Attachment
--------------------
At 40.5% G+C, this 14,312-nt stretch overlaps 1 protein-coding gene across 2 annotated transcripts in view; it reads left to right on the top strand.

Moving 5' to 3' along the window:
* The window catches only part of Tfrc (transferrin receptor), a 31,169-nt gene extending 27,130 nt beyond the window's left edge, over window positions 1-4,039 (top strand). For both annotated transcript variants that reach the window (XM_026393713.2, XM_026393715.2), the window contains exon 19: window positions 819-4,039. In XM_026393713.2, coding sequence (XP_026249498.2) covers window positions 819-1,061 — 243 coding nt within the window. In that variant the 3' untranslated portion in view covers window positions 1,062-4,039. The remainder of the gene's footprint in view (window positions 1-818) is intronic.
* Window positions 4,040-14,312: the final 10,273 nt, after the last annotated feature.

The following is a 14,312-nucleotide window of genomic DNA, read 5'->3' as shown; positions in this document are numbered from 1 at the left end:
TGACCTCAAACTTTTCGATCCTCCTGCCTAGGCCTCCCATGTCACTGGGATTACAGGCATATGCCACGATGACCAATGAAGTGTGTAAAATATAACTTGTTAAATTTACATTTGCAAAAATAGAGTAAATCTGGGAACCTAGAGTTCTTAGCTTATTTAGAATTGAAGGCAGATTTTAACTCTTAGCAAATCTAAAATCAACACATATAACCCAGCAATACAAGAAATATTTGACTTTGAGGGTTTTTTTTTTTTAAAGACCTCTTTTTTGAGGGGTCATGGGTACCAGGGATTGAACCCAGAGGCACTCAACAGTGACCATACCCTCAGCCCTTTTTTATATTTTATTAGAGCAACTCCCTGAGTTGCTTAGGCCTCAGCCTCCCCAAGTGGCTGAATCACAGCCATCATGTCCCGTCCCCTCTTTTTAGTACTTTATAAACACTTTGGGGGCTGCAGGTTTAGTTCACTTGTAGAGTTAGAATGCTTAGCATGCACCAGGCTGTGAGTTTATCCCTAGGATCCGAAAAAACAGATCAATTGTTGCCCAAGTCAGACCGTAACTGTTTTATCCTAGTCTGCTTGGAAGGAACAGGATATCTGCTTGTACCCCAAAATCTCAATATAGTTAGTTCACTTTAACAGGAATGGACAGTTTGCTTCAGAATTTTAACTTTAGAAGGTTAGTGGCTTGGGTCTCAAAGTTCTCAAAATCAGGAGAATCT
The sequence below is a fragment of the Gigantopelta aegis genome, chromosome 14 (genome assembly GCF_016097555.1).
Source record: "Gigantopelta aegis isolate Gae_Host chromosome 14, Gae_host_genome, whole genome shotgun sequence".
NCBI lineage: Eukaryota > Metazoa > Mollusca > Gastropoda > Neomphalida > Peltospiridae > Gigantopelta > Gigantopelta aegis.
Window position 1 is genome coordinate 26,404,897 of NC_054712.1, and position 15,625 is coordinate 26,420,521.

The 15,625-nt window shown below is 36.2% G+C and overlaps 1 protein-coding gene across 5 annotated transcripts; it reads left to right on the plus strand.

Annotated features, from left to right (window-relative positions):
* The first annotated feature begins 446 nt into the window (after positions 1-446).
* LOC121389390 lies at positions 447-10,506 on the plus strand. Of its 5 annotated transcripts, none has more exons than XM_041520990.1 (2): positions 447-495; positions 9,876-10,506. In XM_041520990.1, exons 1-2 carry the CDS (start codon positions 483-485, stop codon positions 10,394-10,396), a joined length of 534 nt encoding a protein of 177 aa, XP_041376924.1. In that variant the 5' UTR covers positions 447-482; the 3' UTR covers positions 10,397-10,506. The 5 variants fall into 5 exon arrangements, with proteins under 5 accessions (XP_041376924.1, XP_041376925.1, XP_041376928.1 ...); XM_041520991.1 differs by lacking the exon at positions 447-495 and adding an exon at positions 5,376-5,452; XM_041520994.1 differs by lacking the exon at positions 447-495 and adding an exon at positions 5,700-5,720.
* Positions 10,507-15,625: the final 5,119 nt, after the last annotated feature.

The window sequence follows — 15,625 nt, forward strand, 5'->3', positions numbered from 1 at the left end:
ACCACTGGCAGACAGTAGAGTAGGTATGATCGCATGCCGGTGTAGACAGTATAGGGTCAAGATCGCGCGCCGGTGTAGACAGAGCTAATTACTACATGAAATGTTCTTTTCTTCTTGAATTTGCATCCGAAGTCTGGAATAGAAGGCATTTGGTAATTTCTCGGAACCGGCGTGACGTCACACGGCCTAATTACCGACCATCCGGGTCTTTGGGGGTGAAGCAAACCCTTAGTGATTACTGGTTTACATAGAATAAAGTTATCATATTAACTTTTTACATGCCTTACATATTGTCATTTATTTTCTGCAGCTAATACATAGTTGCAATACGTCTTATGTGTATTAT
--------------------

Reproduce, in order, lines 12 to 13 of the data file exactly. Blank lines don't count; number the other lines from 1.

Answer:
Annotated features, from left to right (window-relative positions):
* The first annotated feature begins 446 nt into the window (after positions 1-446).